The seventh-winningest jockey in Thoroughbred racing with 7,065 wins to his name, Perry Wayne Ouzts has long been a familiar face on the southern Ohio and Northern Kentucky racing circuits. At 65 years young, Ouzts has been temporarily sidelined by injury, but his faithful fans believe the jockey won't be out of the saddle for long.
On July 28 at Belterra Park in Cincinnati, Ohio, Ouzts was aboard a 2-year-old gelding named Big Performer heading toward the starting gate for the third race on the card. He had ridden the Gary Patrick trainee before without incident, but on this Sunday afternoon Big Performer jerked his head back while in the starting gate. The bit broke and the bridle came apart, leaving Ouzts alone in the saddle with nothing but mane to steer with.
The veteran reinsman jumped off Big Performer, and the horse escaped the melee uninjured. Unfortunately, Ouzts was not as lucky. He landed hard on his shoulder and had to be taken off the course via ambulance.
At first, the diagnosis was a dislocated shoulder.
“When they popped it back in there was a lot of relief,” said Ouzts' longtime agent Jamie Fowler. “Then, just as they were getting ready to release him, the doctor decided to do an MRI just to be sure. That's when we found out he'd torn his rotator cuff in several places.”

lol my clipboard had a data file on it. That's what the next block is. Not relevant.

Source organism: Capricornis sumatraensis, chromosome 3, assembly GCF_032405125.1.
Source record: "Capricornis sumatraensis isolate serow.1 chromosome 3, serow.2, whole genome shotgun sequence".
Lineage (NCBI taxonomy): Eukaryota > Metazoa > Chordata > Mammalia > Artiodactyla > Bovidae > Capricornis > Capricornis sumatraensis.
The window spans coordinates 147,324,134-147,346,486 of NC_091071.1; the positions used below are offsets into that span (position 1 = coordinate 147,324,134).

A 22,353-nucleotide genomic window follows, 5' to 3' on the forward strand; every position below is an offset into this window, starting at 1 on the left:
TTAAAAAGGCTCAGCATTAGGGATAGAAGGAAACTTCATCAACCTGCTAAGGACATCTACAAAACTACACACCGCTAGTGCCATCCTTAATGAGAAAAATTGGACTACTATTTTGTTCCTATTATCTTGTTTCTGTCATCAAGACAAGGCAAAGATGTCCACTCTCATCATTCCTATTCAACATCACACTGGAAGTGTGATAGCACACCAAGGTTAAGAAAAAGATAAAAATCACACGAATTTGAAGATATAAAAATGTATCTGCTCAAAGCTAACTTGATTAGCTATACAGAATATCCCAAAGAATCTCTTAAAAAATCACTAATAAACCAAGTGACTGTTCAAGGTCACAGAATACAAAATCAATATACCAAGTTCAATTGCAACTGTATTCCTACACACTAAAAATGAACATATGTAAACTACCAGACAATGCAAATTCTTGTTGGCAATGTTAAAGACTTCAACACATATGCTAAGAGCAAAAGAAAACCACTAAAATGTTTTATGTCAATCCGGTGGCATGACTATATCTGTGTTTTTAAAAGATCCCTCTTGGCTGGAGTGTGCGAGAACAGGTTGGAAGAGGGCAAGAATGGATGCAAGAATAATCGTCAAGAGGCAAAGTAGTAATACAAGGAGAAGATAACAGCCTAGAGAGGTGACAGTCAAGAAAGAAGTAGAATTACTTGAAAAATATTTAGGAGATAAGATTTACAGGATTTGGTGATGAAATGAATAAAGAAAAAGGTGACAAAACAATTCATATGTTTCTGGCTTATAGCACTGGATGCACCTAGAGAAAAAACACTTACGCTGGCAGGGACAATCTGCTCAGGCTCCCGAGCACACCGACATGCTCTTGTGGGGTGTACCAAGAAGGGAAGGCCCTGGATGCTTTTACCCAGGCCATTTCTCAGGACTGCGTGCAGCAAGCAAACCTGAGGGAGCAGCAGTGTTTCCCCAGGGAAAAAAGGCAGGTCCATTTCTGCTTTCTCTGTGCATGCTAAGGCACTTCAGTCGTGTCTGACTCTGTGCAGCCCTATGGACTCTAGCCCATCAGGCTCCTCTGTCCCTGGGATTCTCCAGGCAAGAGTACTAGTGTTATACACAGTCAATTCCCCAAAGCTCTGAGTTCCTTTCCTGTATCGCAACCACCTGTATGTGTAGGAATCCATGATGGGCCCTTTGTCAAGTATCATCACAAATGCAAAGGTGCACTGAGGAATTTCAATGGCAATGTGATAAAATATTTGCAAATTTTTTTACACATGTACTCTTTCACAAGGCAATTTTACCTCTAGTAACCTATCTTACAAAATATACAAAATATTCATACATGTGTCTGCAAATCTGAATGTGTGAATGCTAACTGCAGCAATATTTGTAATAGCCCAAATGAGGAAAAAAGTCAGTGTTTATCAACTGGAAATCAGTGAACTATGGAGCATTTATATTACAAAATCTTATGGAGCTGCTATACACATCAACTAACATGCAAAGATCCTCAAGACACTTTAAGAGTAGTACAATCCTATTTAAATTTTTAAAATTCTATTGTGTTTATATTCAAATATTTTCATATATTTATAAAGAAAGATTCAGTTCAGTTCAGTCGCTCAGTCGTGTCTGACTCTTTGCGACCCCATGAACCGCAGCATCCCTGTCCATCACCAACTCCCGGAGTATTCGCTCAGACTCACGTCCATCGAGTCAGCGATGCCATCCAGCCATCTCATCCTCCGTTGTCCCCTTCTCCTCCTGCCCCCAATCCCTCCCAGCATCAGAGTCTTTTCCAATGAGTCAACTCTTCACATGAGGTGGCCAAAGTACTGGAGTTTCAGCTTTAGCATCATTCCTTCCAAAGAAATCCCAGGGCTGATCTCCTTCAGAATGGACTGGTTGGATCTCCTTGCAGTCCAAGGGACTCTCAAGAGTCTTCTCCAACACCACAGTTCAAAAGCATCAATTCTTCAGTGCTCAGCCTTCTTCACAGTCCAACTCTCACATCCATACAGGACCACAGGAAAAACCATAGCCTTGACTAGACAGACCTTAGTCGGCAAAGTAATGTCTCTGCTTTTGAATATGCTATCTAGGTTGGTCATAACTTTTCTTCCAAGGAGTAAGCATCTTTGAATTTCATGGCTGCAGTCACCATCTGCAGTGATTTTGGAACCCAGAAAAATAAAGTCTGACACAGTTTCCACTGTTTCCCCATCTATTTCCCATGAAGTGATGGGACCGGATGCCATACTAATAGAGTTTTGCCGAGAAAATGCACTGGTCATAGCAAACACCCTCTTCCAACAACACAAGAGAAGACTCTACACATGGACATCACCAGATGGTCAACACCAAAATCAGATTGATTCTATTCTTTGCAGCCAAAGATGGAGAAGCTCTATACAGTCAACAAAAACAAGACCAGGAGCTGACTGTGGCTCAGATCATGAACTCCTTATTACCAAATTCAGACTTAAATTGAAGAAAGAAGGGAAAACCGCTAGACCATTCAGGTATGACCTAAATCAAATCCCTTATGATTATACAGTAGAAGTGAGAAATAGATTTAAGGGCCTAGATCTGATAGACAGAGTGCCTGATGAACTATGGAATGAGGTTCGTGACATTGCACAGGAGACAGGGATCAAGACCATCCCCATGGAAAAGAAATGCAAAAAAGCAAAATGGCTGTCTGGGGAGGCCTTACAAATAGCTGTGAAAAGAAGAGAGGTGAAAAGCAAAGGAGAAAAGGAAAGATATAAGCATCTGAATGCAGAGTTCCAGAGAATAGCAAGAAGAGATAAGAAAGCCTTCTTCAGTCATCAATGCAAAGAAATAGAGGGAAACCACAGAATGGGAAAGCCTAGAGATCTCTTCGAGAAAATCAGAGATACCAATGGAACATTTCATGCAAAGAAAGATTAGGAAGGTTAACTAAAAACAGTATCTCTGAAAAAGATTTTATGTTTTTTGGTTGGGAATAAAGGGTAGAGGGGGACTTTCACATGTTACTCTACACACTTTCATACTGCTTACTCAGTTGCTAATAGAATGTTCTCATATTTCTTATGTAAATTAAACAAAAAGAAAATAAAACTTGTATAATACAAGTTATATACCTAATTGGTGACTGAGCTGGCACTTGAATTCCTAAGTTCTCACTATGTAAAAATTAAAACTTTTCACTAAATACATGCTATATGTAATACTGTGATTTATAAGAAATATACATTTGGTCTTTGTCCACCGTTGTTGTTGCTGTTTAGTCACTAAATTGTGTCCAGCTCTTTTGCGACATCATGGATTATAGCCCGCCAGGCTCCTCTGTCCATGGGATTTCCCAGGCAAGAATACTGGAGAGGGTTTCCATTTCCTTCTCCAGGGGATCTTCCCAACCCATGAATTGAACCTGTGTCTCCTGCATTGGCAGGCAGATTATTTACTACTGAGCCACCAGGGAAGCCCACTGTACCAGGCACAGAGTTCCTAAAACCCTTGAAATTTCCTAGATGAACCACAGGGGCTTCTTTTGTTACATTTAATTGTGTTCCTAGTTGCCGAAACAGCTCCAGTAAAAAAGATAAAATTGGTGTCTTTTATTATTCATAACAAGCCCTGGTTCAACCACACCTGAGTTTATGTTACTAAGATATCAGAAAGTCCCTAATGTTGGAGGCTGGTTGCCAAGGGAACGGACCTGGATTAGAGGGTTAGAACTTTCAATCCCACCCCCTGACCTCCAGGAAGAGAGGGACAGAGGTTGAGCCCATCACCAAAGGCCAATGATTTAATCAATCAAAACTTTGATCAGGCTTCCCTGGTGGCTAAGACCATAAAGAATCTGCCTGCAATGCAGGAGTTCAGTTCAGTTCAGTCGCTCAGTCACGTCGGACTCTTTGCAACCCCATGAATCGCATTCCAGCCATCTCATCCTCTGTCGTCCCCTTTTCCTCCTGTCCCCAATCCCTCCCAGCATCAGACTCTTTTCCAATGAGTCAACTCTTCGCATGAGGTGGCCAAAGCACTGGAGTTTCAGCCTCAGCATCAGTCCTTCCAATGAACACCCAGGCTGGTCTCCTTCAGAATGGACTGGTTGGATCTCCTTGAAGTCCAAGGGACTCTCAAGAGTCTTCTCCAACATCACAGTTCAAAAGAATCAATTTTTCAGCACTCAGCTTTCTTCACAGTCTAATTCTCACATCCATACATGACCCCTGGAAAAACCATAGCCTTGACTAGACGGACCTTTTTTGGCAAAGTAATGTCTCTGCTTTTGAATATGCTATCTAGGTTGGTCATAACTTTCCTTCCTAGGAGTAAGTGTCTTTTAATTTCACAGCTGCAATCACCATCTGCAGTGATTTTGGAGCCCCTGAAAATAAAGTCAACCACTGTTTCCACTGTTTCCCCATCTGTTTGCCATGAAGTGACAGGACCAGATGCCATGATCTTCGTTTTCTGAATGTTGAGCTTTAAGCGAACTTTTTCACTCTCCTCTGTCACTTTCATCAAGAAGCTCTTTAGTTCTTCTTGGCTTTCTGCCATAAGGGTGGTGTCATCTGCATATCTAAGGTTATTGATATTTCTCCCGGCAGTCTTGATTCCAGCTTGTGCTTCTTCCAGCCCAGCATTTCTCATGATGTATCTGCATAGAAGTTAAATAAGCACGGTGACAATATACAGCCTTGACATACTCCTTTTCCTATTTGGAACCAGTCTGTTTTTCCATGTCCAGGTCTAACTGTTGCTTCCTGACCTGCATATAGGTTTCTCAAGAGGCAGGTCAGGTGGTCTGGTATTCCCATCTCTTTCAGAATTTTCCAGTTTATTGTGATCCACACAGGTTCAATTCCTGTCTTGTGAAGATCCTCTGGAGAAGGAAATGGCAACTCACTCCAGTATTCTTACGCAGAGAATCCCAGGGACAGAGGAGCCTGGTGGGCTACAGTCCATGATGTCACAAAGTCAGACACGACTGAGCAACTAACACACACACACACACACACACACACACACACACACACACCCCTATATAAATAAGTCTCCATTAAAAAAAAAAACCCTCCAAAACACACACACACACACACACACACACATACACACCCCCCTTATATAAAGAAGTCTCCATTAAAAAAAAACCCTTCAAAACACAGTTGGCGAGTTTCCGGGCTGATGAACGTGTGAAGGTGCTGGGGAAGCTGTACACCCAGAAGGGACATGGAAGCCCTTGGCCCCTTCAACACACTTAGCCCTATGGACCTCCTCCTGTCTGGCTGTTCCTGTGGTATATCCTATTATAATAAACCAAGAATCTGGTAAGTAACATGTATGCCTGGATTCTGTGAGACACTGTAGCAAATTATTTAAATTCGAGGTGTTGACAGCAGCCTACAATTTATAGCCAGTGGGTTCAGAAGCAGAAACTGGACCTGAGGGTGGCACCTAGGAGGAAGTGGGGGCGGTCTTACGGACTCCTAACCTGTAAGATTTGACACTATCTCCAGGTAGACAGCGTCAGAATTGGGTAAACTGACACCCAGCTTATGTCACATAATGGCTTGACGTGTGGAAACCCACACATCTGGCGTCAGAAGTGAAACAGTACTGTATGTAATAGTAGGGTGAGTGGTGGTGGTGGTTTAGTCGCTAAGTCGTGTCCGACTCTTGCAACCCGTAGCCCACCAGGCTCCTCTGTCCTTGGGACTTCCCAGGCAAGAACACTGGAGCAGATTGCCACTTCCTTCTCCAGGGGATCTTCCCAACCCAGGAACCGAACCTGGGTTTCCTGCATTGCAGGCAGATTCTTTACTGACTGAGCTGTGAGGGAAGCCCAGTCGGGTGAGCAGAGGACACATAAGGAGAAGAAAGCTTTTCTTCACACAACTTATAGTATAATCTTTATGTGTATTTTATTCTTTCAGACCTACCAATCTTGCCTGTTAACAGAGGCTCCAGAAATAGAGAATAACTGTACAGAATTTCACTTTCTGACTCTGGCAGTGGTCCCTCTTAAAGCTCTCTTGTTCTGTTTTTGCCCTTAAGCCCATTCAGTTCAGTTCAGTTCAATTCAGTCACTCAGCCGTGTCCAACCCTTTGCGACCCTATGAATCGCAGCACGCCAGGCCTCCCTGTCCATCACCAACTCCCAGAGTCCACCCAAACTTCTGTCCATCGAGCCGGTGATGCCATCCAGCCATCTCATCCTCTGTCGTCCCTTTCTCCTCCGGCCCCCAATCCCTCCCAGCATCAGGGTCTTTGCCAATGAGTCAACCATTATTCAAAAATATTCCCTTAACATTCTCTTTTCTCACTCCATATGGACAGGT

The injury required surgery, and two weeks post-op Ouzts is recuperating nicely. He will be out at least six months, but he already plans to be back in the saddle next spring. According to Fowler, the jockey doesn't want to let an injury end his career; he wants to finish on his own terms.
It's hardly the first time the jockey has made the news for an injury. Perhaps the most memorable was in 2012, when Ouzts' “steel horse” was hit by a car at 65 miles per hour on I-275 outside of Cincinnati. Despite the motorcycle accident, Ouzts managed to arrive at what was then called River Downs in time to ride the entire card, even winning with his first two mounts of the day.
Ouzts is said by many to be “tougher than a nickel steak,” according to his friend, executive director of the Ohio Thoroughbred Breeders and Owners John Engelhardt.
It's hard to disagree.
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